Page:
Debt after death: Chase pulls plug on credit card insurance plan
A deal is a deal. Or it should be.
For years, Chase bank offered a Payment Protector plan. For an extra monthly fee — typically a bit less than 1% of the card balance — credit cardholders could insure themselves against job loss, illness or disability, with card payments deferred for up to two years.
They could also protect themselves from sticking their estate with the tab for any outstanding balances after their death. Payment Protector covered up to $25,000 in credit card debt per card left behind after customers went to that ATM in the sky.
Dorothy Cross, 95, has a combined balance of more than $38,000 on three Chase cards. For about a decade, she’s paid Payment Protector fees so that, after she dies, this debt won’t overwhelm what little savings she plans to leave family members.
But now, after more than $16,000 in fee payments on Cross’ part, Chase says it will no longer honor its end of the bargain. Payment Protector will disappear in May 2014, the bank says, and no claims will be honored after that time.
Cross’ situation, which is shared by potentially hundreds of thousands of Payment Protector customers, was brought to my attention by her son, Emory, who helps manage his mother’s financial affairs.
“She’s been paying these fees in good faith for many years,” he said. “And now it’s being jerked out from under her.”
Unethical as the bank’s move seems, Chase is acting within its rights. The contract for Payment Protector states that the company can change the terms of the deal at any time.
It also says that “if your account is closed by us for any reason, your enrollment in the plan will automatically be canceled without notice.”
By Emory Cross’ reckoning, those conditions not only were buried in the contract but also make the agreement essentially worthless.
Customers were required to make payments every month for coverage, he observed, but the bank has no responsibility to make good on its responsibilities.
In his mother’s case, Emory Cross said, she could have paid off almost half her card balances with the fees she paid for Payment Protector. Instead, she chose the peace of mind of being insured against financial catastrophe.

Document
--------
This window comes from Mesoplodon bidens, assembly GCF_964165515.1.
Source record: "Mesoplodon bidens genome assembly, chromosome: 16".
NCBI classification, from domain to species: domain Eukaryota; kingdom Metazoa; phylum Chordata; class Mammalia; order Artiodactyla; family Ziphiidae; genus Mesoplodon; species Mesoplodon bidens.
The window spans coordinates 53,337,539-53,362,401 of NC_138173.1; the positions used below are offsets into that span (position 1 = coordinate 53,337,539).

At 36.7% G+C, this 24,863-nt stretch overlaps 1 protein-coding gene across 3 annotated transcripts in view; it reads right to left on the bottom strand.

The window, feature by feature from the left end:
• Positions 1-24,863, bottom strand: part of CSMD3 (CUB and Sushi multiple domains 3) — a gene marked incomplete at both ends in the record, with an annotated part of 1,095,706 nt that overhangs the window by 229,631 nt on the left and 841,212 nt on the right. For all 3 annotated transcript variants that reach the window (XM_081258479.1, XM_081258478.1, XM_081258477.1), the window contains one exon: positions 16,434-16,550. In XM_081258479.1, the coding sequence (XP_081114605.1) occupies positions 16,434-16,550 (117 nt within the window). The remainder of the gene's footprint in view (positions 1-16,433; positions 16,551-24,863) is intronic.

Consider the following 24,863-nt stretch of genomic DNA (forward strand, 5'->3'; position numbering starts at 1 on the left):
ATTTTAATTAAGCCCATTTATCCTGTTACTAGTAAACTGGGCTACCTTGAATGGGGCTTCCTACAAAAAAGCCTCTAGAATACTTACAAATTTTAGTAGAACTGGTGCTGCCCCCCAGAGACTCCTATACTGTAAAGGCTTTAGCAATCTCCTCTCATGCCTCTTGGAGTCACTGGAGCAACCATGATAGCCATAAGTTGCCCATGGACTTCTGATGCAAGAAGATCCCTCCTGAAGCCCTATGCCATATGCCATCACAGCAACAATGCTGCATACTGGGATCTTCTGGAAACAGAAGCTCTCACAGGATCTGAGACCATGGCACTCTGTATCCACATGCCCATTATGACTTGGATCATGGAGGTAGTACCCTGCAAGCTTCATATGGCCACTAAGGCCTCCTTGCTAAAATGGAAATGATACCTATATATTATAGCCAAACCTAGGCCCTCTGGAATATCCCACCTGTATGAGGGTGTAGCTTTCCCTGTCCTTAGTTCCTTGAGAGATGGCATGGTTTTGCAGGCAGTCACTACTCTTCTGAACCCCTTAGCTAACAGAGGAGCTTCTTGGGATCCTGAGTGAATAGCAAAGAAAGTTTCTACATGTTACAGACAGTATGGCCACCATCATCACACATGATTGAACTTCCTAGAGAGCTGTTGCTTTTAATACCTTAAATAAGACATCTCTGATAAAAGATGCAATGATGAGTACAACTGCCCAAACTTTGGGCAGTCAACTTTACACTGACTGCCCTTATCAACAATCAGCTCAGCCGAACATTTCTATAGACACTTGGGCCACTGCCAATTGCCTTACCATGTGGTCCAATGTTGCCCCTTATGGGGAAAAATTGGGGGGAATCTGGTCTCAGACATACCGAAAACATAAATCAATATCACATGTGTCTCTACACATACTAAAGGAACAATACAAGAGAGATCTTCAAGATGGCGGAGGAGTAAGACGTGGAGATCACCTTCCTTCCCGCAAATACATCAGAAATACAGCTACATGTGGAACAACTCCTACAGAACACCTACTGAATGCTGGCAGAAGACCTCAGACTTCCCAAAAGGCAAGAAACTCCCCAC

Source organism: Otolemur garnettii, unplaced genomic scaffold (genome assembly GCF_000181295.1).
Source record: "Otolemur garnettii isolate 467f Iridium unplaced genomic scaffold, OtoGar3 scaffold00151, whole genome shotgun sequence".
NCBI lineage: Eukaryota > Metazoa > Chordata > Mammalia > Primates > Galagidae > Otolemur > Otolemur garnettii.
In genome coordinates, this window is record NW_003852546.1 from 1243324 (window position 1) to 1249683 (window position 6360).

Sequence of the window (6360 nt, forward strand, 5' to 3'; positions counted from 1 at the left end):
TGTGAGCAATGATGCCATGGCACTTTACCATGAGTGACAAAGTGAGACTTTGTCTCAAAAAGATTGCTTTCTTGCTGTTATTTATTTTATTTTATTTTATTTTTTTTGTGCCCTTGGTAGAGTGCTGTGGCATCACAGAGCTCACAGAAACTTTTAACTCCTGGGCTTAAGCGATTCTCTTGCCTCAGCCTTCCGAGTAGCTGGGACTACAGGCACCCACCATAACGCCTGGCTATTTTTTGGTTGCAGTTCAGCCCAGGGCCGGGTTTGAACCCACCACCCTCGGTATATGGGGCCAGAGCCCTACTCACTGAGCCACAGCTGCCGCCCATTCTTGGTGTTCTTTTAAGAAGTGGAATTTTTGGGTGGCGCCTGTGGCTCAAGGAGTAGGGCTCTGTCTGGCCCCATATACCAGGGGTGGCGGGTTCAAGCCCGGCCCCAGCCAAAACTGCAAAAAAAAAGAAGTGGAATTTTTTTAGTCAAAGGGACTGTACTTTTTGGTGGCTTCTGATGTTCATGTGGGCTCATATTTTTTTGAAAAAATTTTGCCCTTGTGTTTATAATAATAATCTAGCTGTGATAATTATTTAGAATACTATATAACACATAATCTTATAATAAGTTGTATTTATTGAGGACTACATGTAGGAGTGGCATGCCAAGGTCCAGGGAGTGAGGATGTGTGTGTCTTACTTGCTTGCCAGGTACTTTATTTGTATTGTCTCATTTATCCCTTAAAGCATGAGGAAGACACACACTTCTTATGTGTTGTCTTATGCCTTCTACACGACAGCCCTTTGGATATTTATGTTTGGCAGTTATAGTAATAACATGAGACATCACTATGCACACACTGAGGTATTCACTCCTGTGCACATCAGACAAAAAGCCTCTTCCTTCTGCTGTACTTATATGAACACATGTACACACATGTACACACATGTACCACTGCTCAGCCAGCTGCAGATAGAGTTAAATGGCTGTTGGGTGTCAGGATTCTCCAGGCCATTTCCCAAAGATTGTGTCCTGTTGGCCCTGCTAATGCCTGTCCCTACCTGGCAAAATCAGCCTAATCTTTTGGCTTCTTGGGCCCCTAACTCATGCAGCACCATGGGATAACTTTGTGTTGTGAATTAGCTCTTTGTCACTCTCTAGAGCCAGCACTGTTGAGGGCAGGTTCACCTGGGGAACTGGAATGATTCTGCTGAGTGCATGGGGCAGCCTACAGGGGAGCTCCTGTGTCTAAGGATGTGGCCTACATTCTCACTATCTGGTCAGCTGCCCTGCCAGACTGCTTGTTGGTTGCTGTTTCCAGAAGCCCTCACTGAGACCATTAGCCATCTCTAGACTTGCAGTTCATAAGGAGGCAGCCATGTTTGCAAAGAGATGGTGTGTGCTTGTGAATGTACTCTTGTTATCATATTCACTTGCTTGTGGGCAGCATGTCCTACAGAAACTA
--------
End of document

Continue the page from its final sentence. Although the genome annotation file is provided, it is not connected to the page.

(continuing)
Now she’s losing that insurance and must grapple with the card balances that went unpaid all these years.
“She gets nothing for all those fees,” he said.
It might seem as though his mother was trying to duck her obligations to the bank. She clearly intended to leave Chase holding the bag for thousands of dollars in credit card debt after her death.
But that’s precisely what Payment Protector offered.
“You may be eligible for a balance cancellation because of an accidental death or death,” the contract says. “‘Balance cancellation’ means that you will receive a cancellation of your account balance as of the date of your accidental death or death, up to $25,000.”
Because Emory Cross’ mother paid for Payment Protector for each of her Chase cards, she was covered for the full amount of her outstanding balance.
Now, he said, his mother will be covered only if she dies before June 1, 2014. If she survives past that date, all bets are off.
“She in pretty good shape,” he said. “She plays bridge with friends who are 100. Who knows how long she’ll last?”
It’s morbid to think that a consumer will get her money’s worth only if she dies by a certain date. If Cross’ mother makes it another seven months, all she’ll get for her years of loyalty to Chase will be the indignity of losing her life’s savings.
And Chase isn’t the only one getting out of the payment-protection racket. Bank of America, American Express and Capital One have similarly said they’re dropping such plans.
Cap One paid $210 million in fines last year to the Consumer Financial Protection Bureau for deceptively marketing some credit-card services, including payment protection. Chase agreed in 2011 to pay $20 million to settle a class-action lawsuit over allegedly deceptive practices related to Payment Protector.
Consumer advocates encourage cardholders to pay down their balances rather than pony up fees for additional bells and whistles. Such services, they say, are seldom worth the money.
Paul Hartwick, a Chase spokesman, said the bank is doing away with Payment Protector “because we are aiming to simplify the set of products and services we offer customers.”
He said customers were notified that they wouldn’t have to pay any more fees from May of this year until May 31, 2014, but would still be covered during that time.
“We believe one year’s notice and 12 months of fee-free coverage gives customers time to evaluate their options and make any decisions based on their individual needs,” Hartwick said.
It doesn’t, however, compensate for all the money customers had already invested in the program through their monthly fees. Chase is pocketing the $16,000 paid by Cross without having had to pay a single claim.
And while the bank can ease any shame it may feel by saying it gave customers a full year of free coverage while they made other arrangements, the reality is that many people can’t turn anywhere else.
Emory Cross said he looked around for a new provider of credit insurance for his mother. But at 95, she was deemed too old for coverage.
“It’s driving her crazy,” Cross said. “She’s worrying herself to death.”
Thanks to Chase, timing is now a factor.
David Lazarus’ column runs Tuesdays and Fridays. He also can be seen daily on KTLA-TV Channel 5 and followed on Twitter @Davidlaz. Send your tips or feedback to email@example.com.
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